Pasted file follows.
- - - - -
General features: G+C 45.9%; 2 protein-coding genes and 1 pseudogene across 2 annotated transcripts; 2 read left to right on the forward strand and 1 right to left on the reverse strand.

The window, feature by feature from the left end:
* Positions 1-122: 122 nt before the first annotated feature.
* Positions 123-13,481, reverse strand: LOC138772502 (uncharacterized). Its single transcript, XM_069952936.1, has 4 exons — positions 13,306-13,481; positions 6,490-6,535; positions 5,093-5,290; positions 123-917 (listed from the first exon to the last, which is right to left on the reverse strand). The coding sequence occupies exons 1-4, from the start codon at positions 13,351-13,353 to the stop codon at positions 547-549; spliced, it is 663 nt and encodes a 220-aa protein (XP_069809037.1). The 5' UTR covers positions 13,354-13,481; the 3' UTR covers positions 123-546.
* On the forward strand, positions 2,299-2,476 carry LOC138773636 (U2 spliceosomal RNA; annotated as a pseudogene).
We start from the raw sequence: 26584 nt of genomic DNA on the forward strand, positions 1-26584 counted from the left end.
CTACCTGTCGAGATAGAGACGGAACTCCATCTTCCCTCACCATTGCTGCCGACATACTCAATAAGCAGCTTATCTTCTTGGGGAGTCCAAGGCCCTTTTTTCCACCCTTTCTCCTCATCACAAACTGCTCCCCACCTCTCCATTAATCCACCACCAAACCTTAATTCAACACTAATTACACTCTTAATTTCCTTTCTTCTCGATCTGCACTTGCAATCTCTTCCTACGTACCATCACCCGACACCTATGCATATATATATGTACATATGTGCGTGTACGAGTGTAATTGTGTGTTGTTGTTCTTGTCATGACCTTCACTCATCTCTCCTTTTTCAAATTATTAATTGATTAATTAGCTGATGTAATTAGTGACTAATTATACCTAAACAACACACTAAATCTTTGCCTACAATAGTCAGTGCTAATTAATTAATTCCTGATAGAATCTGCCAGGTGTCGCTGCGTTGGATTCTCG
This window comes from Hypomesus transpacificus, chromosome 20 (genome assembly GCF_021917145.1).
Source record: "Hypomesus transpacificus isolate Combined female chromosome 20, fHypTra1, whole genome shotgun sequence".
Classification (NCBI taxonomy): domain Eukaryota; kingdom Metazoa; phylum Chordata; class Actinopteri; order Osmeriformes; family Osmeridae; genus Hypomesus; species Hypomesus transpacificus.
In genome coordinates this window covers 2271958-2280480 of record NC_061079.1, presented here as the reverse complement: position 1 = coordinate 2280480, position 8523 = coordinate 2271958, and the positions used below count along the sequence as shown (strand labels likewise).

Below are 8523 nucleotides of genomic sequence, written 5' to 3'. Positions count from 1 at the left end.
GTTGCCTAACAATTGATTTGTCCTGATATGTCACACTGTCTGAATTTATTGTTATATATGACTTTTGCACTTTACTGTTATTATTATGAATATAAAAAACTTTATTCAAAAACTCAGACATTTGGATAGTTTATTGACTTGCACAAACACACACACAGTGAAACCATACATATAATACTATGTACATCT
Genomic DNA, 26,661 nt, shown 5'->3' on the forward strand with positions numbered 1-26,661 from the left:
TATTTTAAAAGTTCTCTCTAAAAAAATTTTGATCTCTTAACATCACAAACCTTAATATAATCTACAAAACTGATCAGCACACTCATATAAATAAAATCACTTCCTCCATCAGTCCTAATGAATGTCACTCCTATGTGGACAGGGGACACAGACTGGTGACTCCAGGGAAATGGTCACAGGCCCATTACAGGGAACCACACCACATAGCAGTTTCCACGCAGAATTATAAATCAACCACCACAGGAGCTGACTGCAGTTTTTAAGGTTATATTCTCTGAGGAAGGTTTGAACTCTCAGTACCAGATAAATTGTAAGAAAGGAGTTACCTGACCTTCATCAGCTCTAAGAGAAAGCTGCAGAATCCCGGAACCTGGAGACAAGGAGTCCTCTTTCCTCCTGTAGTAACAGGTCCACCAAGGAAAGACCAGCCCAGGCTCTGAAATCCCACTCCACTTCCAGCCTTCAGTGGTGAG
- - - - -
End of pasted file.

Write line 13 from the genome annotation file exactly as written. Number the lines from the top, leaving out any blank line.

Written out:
GTTGCCTAACAATTGATTTGTCCTGATATGTCACACTGTCTGAATTTATTGTTATATATGACTTTTGCACTTTACTGTTATTATTATGAATATAAAAAACTTTATTCAAAAACTCAGACATTTGGATAGTTTATTGACTTGCACAAACACACACACAGTGAAACCATACATATAATACTATGTACATCT